Text level reading comprehension in persons with aphasia: Model-based diagnostics and strategy-based intervention

[Translate to English:] Textverständnisstörungen bei Aphasie

PhD project by Sarah-Maria Thumbeck

I focus on text level reading comprehension in persons with aphasia. Currently, I am planning the study “Efficacy of a Strategy-Based Intervention on Text Level Reading Comprehension in Persons with Aphasia: A Waiting Phase Controlled Pre-Post Study”. It is registered on DRKS.


Short description of the study

Acquired brain injury as caused by stroke can result in a variety of language difficulties including aphasia. With aphasia, it may be difficult to understand texts such as letters, e-mails or books. Current research does not allow sound conclusions about the effectivity of different treatments by speech and language pathologists. However, there are indications that specific reading strategies may help to improve text comprehension.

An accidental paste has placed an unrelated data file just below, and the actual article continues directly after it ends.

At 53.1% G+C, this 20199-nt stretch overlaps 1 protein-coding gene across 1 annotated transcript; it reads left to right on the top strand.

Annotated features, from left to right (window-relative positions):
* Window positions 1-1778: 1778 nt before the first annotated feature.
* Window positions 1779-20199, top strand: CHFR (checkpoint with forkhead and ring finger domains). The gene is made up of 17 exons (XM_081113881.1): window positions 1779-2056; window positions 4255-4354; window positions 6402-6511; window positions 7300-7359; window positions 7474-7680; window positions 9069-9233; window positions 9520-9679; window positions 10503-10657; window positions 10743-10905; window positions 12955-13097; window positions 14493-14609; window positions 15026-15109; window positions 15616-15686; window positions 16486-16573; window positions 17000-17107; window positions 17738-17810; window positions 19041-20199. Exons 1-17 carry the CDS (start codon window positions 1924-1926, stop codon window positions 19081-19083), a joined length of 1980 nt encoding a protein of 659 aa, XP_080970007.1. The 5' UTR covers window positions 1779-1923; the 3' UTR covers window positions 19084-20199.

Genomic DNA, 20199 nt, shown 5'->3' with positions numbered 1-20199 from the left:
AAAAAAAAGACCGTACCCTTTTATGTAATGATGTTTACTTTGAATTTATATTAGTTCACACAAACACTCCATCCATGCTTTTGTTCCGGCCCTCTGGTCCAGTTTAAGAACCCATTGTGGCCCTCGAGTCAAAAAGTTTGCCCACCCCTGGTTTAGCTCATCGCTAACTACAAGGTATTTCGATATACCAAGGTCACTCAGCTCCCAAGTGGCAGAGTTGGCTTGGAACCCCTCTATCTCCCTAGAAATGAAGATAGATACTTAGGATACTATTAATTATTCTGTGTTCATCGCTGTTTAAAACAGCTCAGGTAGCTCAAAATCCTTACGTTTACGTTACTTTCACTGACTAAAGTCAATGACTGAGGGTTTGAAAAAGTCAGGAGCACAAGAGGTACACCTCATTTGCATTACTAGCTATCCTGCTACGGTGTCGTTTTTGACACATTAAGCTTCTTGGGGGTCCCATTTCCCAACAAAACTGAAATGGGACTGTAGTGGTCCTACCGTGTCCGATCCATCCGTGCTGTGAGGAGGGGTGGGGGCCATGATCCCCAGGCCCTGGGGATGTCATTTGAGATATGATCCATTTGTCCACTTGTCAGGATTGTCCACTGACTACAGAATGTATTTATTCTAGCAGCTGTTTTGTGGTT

In this study, the effects of a waiting period and of two different combinations of reading strategy interventions will be compared. 24 adults with aphasia will participate in a waiting period without aphasia therapy and in 14 treatment sessions. Each session lasts one hour. Seven of these sessions will focus on the comprehension of details and the remainder on the text’s main information. Participants must have had (residual) aphasia for at least three months, be at least 18 years old, speak German as their native language and have problems with reading and understanding texts. Participation is not open to those experiencing reading difficulties prior to the onset of aphasia or with any disease that results in decreasing or fluctuating language or cognition. Before and after each treatment period, text comprehension and reading activities will be examined. We will investigate whether therapy will result in larger improvements than no therapy, and whether there will be strategy-specific effects on reading comprehension. We expect that strategy-based interventions will cause stronger improvements than no therapy and that there will be strategy-specific effects on different text comprehension processes. Furthermore, we expect that participants’ everyday reading activities will improve following the interventions.